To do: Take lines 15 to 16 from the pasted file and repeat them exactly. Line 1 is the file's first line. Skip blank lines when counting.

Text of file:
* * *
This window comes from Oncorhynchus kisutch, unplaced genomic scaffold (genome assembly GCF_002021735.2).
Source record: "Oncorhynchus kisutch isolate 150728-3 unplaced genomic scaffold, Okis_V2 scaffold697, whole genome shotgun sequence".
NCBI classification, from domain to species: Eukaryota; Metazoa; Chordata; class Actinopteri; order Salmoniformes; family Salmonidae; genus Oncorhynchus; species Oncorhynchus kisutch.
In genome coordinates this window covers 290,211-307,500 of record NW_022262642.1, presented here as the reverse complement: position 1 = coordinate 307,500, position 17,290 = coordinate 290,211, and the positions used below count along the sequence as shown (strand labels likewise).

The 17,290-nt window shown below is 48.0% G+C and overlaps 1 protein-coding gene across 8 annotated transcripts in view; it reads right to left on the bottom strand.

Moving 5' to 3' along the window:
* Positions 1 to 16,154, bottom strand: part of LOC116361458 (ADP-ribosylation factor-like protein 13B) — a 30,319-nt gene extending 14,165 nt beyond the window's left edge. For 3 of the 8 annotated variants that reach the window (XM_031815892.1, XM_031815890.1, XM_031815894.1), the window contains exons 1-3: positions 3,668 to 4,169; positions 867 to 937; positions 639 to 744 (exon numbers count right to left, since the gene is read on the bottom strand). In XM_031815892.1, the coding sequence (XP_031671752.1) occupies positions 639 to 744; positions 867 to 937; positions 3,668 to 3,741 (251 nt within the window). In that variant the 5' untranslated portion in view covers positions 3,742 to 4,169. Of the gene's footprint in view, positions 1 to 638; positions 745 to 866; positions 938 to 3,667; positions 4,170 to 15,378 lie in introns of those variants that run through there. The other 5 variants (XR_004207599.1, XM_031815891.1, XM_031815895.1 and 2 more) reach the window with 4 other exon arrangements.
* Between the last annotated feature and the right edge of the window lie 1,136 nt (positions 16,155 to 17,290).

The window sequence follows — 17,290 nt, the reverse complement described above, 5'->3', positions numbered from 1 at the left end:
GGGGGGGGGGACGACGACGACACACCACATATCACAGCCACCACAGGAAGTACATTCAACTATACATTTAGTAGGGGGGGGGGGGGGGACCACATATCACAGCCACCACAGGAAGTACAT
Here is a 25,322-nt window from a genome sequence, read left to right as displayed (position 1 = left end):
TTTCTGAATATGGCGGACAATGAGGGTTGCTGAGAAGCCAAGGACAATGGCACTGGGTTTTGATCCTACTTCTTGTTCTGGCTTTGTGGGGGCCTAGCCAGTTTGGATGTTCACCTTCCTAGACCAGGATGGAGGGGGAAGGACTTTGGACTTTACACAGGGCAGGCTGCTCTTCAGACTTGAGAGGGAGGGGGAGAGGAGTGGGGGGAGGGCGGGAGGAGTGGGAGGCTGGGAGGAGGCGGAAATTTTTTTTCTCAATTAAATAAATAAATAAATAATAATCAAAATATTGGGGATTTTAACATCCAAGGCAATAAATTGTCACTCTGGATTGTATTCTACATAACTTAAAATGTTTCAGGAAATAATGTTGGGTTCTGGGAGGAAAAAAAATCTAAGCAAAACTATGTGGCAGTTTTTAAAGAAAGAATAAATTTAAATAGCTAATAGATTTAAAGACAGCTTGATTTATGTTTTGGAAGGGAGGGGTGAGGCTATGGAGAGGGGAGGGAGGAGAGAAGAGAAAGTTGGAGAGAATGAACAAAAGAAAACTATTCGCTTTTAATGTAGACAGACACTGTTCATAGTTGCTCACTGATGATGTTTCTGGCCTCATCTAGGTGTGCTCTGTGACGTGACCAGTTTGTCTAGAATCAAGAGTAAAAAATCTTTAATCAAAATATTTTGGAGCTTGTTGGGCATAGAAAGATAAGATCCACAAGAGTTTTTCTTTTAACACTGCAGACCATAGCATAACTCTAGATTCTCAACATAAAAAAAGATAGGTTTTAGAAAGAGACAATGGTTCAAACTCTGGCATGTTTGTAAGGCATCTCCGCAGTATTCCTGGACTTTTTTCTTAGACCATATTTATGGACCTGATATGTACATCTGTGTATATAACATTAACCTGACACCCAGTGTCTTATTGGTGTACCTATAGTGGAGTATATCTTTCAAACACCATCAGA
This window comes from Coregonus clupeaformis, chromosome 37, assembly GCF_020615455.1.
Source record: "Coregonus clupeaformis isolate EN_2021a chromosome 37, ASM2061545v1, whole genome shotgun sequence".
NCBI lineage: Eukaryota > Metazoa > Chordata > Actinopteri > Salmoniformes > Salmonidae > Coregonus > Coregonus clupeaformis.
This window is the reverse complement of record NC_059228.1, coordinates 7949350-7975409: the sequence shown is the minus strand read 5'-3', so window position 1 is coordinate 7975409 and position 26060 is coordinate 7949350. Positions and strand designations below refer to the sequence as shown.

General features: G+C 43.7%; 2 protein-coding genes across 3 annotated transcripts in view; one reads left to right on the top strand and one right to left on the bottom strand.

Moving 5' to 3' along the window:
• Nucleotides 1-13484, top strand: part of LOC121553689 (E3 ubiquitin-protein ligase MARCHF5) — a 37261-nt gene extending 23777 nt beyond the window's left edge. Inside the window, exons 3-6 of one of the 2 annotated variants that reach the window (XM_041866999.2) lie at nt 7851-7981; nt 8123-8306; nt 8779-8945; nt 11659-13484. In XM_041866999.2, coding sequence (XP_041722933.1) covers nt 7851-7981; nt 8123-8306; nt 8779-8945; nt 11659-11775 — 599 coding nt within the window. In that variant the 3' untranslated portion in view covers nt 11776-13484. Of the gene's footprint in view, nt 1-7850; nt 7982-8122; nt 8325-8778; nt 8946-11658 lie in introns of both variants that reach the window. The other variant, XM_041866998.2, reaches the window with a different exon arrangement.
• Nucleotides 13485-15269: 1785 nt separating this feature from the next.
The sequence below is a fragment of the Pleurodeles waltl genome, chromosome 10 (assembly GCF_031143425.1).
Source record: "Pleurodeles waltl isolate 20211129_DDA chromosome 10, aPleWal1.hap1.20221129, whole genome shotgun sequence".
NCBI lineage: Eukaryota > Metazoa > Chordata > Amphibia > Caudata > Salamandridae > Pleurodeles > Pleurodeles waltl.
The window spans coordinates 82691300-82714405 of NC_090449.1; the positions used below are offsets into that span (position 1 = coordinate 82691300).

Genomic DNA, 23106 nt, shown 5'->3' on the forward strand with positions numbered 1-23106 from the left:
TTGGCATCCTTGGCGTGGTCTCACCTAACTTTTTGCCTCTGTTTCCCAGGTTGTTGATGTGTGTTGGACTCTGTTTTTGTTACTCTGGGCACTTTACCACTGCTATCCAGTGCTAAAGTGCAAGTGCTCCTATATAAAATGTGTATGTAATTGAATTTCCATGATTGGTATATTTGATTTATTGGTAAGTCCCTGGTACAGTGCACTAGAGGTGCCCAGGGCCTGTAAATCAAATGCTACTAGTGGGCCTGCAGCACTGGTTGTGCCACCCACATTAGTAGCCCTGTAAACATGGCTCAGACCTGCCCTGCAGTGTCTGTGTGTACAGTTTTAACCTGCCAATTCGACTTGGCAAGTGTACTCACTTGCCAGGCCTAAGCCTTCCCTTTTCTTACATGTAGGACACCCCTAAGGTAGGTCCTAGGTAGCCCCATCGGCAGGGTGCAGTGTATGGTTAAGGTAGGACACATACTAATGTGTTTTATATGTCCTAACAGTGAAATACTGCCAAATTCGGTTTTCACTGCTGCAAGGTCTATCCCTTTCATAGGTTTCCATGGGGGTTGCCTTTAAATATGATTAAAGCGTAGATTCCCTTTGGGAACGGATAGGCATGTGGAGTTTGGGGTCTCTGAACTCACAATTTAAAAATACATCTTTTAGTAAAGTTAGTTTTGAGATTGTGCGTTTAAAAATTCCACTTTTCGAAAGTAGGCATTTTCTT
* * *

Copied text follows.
NCBI lineage: Eukaryota > Metazoa > Chordata > Actinopteri > Salmoniformes > Salmonidae > Coregonus > Coregonus clupeaformis.
This window is the reverse complement of record NC_059228.1, coordinates 7949350-7975409: the sequence shown is the minus strand read 5'-3', so window position 1 is coordinate 7975409 and position 26060 is coordinate 7949350. Positions and strand designations below refer to the sequence as shown.